3 December 2013
In Susan Glaspell’s play Trifles a man has been murdered by his wife, but the men of the town who are in charge of investigating the crime are unable solve the murder mystery through logic and standard criminal procedures. Instead, two women (Mrs. Hale and Mrs. Peters) who visit the home are able to read a series of clues that the men cannot see because all of the clues are embedded in domestic items that are specific to women. The play at first it seems to be about mystery, but it abruptly grows into a feminist perspective. The play Trifles written by Susan Glaspell can be considered a revolutionary writing in it its advocacy of the feminist movement.
Trifles is one play that really shows the conflict between gender roles in the early 20th century. At the beginning of the 1900s the idea of everyone having equal rights didn’t exist. Men clearly dominated every aspect of life, while women were often left with little importance. The oppression of women during that time stretched to the point that they were not truly acknowledge as their own person. Their sole purpose was to take care of their families by keeping house and performing their caretaker duties. According to the essay “Literary Context in Plays: Susan Glaspell” by Bailey McDaniel claims that Glaspell’s work Trifles is considered an observation on the demeaning, insignificant characterization of women’s labor and their lives within domesticity (McDaniel). Susan Glaspell really tries to emphasize this feminist view throughout the entire play.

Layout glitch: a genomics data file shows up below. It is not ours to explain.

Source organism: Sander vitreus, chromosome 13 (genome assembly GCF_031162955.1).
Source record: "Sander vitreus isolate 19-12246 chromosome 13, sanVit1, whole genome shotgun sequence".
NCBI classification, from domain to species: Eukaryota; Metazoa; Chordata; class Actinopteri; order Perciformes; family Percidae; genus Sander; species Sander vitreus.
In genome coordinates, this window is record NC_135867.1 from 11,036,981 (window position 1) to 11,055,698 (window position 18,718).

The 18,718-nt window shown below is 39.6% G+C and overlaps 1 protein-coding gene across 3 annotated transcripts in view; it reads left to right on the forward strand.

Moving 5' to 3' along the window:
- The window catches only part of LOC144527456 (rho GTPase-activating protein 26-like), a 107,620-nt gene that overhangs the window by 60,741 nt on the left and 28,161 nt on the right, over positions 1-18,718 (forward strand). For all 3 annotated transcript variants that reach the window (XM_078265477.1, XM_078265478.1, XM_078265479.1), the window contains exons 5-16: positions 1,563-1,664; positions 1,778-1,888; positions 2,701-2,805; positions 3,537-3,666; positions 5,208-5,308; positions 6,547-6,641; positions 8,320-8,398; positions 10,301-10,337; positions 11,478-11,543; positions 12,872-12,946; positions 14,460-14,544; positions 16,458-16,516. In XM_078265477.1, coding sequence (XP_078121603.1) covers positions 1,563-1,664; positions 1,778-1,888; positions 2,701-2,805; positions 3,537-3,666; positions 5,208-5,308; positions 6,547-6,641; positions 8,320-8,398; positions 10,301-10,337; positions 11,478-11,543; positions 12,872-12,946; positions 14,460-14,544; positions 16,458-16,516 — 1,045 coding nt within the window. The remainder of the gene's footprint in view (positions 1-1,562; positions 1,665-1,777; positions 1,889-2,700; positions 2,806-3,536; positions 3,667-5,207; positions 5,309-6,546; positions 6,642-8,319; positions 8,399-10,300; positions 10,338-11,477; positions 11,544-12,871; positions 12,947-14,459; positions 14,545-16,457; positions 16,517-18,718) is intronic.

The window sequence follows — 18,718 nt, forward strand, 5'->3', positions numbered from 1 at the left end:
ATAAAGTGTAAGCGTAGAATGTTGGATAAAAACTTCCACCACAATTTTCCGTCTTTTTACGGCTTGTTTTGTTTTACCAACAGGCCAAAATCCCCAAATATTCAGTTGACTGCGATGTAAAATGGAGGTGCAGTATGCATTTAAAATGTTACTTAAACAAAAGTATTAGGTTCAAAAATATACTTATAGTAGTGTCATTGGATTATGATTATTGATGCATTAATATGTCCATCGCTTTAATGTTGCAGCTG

Susan Glaspell uses literary elements that show the readers the feminist theme in the play. The use of characters in this play really shows the feminist theme the most. Men in this play clearly demonstrates how men were in the 1900’s. Male characters believe themselves to be far superior or higher than the female characters, even though, the men are minor characters in the play .The attorney displays this past male figure the best. For example, at the start of the play the attorney says: “what a nice mess” commenting about the house; then he says: “not much of a housekeeper, would you say, ladies?” referring to Mrs. Peter and Mrs. Hale (1071). This clearly demonstrates how the attorney expects the women to take care of the house, and that it should always be spotless. By this the reader can see how women were treated in the 1900s by men. Also, male characters in the play don’t take seriously what Mrs. Peters say just because she is woman as it is stated in this portion of the dialogue:
MRS. PETERS: Oh, her fruits; it did freeze. (To the lawyer.) She worried about that when it turned so cold. She said the fire’d go out and her jars would break.
SHERRIF: Well, can you beat the woman! Held for murder and worryin’ about her preserves.
COUNTRY ATTORNEY: I guess before we are through she may have something more serious than preserves to worry about.
HALE: Well, women are used to worrying...